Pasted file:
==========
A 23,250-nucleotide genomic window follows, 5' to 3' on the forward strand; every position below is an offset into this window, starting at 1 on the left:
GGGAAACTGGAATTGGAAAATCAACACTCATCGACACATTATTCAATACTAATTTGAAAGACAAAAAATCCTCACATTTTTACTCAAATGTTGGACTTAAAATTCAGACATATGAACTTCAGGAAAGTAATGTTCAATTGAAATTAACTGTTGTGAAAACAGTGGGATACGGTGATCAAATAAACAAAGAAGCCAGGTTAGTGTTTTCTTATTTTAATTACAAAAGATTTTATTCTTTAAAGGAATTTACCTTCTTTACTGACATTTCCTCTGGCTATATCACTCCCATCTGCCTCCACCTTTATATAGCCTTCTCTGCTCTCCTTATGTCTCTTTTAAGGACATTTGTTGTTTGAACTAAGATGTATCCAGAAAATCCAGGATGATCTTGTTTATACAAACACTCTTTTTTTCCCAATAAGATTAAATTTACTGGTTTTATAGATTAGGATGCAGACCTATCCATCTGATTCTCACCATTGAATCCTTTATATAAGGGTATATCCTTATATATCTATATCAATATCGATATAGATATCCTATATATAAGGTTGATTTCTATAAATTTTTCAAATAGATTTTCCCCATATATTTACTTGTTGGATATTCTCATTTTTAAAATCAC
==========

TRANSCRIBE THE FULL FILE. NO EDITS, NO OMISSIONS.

A 23,250-nucleotide genomic window follows, 5' to 3' on the forward strand; every position below is an offset into this window, starting at 1 on the left:
GGGAAACTGGAATTGGAAAATCAACACTCATCGACACATTATTCAATACTAATTTGAAAGACAAAAAATCCTCACATTTTTACTCAAATGTTGGACTTAAAATTCAGACATATGAACTTCAGGAAAGTAATGTTCAATTGAAATTAACTGTTGTGAAAACAGTGGGATACGGTGATCAAATAAACAAAGAAGCCAGGTTAGTGTTTTCTTATTTTAATTACAAAAGATTTTATTCTTTAAAGGAATTTACCTTCTTTACTGACATTTCCTCTGGCTATATCACTCCCATCTGCCTCCACCTTTATATAGCCTTCTCTGCTCTCCTTATGTCTCTTTTAAGGACATTTGTTGTTTGAACTAAGATGTATCCAGAAAATCCAGGATGATCTTGTTTATACAAACACTCTTTTTTTCCCAATAAGATTAAATTTACTGGTTTTATAGATTAGGATGCAGACCTATCCATCTGATTCTCACCATTGAATCCTTTATATAAGGGTATATCCTTATATATCTATATCAATATCGATATAGATATCCTATATATAAGGTTGATTTCTATAAATTTTTCAAATAGATTTTCCCCATATATTTACTTGTTGGATATTCTCATTTTTAAAATCAC